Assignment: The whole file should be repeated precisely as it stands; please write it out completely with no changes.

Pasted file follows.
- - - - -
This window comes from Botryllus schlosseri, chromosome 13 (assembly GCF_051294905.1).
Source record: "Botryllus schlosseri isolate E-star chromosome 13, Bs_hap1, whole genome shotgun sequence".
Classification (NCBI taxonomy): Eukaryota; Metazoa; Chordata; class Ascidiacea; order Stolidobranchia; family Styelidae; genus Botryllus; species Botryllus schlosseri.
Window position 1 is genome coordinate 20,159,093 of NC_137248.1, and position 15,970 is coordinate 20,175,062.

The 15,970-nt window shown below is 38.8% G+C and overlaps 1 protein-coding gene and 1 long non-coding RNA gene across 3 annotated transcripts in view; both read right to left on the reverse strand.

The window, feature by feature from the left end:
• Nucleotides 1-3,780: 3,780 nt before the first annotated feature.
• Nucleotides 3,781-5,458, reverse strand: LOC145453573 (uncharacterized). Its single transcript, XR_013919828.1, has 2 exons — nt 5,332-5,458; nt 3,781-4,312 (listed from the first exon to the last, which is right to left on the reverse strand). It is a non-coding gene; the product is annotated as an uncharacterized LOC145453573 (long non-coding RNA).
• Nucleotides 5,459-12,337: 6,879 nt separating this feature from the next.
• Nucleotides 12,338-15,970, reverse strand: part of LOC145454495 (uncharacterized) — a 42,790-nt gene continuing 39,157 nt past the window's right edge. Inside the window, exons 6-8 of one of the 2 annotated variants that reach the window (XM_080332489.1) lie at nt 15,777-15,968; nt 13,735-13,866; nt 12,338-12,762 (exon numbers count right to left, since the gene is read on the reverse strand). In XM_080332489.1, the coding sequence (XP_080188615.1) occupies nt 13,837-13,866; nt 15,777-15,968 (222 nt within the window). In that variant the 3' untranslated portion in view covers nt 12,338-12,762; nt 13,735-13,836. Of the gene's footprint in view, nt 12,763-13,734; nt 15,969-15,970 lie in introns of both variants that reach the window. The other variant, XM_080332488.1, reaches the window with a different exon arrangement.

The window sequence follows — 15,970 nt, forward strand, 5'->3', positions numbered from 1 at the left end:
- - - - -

This window comes from Botryllus schlosseri, chromosome 13 (assembly GCF_051294905.1).
Source record: "Botryllus schlosseri isolate E-star chromosome 13, Bs_hap1, whole genome shotgun sequence".
Classification (NCBI taxonomy): Eukaryota; Metazoa; Chordata; class Ascidiacea; order Stolidobranchia; family Styelidae; genus Botryllus; species Botryllus schlosseri.
Window position 1 is genome coordinate 20,159,093 of NC_137248.1, and position 15,970 is coordinate 20,175,062.

The 15,970-nt window shown below is 38.8% G+C and overlaps 1 protein-coding gene and 1 long non-coding RNA gene across 3 annotated transcripts in view; both read right to left on the reverse strand.

The window, feature by feature from the left end:
• Nucleotides 1-3,780: 3,780 nt before the first annotated feature.
• Nucleotides 3,781-5,458, reverse strand: LOC145453573 (uncharacterized). Its single transcript, XR_013919828.1, has 2 exons — nt 5,332-5,458; nt 3,781-4,312 (listed from the first exon to the last, which is right to left on the reverse strand). It is a non-coding gene; the product is annotated as an uncharacterized LOC145453573 (long non-coding RNA).
• Nucleotides 5,459-12,337: 6,879 nt separating this feature from the next.
• Nucleotides 12,338-15,970, reverse strand: part of LOC145454495 (uncharacterized) — a 42,790-nt gene continuing 39,157 nt past the window's right edge. Inside the window, exons 6-8 of one of the 2 annotated variants that reach the window (XM_080332489.1) lie at nt 15,777-15,968; nt 13,735-13,866; nt 12,338-12,762 (exon numbers count right to left, since the gene is read on the reverse strand). In XM_080332489.1, the coding sequence (XP_080188615.1) occupies nt 13,837-13,866; nt 15,777-15,968 (222 nt within the window). In that variant the 3' untranslated portion in view covers nt 12,338-12,762; nt 13,735-13,836. Of the gene's footprint in view, nt 12,763-13,734; nt 15,969-15,970 lie in introns of both variants that reach the window. The other variant, XM_080332488.1, reaches the window with a different exon arrangement.

The window sequence follows — 15,970 nt, forward strand, 5'->3', positions numbered from 1 at the left end: